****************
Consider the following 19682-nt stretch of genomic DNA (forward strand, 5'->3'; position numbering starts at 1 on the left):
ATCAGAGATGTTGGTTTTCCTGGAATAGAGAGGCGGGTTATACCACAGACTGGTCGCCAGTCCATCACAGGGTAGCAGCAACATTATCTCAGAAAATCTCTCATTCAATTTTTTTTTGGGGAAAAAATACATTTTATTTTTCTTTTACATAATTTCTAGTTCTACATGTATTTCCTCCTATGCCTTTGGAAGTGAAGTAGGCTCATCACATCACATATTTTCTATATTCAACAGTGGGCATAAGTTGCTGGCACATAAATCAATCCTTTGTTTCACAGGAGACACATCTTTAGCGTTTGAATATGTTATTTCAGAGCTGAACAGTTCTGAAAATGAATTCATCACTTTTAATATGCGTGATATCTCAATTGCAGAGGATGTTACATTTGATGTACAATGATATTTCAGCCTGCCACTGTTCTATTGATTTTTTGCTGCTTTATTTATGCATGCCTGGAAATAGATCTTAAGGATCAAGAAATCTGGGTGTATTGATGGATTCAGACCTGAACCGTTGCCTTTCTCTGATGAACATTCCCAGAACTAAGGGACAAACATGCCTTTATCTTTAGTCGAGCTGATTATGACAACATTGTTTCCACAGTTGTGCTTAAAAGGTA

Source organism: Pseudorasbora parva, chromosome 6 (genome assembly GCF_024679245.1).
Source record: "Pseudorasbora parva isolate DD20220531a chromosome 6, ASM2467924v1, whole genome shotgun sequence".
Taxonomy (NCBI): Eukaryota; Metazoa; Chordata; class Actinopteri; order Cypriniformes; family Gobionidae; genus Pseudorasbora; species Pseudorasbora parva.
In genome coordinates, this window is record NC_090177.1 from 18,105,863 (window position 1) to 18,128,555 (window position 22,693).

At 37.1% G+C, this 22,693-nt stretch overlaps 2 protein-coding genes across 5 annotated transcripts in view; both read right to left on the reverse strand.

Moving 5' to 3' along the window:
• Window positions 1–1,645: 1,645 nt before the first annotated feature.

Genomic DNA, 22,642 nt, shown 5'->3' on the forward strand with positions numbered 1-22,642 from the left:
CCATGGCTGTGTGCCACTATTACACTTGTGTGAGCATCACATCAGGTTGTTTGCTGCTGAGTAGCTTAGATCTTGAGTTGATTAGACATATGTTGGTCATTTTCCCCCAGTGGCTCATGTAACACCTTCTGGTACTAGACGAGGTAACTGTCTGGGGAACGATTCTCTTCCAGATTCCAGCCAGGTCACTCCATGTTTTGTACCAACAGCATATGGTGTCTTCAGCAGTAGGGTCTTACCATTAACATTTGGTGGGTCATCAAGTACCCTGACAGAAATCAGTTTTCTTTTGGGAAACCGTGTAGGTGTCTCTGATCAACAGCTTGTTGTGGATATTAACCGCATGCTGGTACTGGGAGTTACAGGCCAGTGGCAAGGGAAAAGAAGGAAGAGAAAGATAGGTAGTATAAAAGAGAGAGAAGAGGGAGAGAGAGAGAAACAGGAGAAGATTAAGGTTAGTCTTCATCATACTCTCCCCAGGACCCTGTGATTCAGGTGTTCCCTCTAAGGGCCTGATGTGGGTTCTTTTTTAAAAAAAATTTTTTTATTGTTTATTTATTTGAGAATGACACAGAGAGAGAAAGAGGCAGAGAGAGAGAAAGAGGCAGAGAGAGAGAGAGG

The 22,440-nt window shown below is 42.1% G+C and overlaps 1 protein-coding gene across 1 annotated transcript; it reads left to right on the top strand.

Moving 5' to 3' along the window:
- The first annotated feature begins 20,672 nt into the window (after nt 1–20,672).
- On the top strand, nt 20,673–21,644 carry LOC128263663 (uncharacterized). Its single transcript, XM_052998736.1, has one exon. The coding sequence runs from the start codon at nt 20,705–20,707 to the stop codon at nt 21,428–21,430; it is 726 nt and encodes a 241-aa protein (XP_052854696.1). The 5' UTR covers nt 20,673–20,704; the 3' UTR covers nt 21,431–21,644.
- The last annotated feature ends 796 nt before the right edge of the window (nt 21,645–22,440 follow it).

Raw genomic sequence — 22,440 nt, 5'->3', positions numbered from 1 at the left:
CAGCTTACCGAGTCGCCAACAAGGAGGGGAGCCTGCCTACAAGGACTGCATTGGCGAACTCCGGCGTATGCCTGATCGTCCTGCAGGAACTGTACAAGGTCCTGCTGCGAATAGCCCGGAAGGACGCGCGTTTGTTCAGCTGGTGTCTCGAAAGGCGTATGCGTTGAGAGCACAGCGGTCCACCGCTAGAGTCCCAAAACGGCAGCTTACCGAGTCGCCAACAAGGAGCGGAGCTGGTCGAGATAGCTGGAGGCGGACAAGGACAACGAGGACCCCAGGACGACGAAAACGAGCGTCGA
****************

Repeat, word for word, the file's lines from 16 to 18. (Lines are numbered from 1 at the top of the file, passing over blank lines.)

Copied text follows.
- The last annotated feature ends 796 nt before the right edge of the window (nt 21,645–22,440 follow it).

Raw genomic sequence — 22,440 nt, 5'->3', positions numbered from 1 at the left:
CAGCTTACCGAGTCGCCAACAAGGAGGGGAGCCTGCCTACAAGGACTGCATTGGCGAACTCCGGCGTATGCCTGATCGTCCTGCAGGAACTGTACAAGGTCCTGCTGCGAATAGCCCGGAAGGACGCGCGTTTGTTCAGCTGGTGTCTCGAAAGGCGTATGCGTTGAGAGCACAGCGGTCCACCGCTAGAGTCCCAAAACGGCAGCTTACCGAGTCGCCAACAAGGAGCGGAGCTGGTCGAGATAGCTGGAGGCGGACAAGGACAACGAGGACCCCAGGACGACGAAAACGAGCGTCGA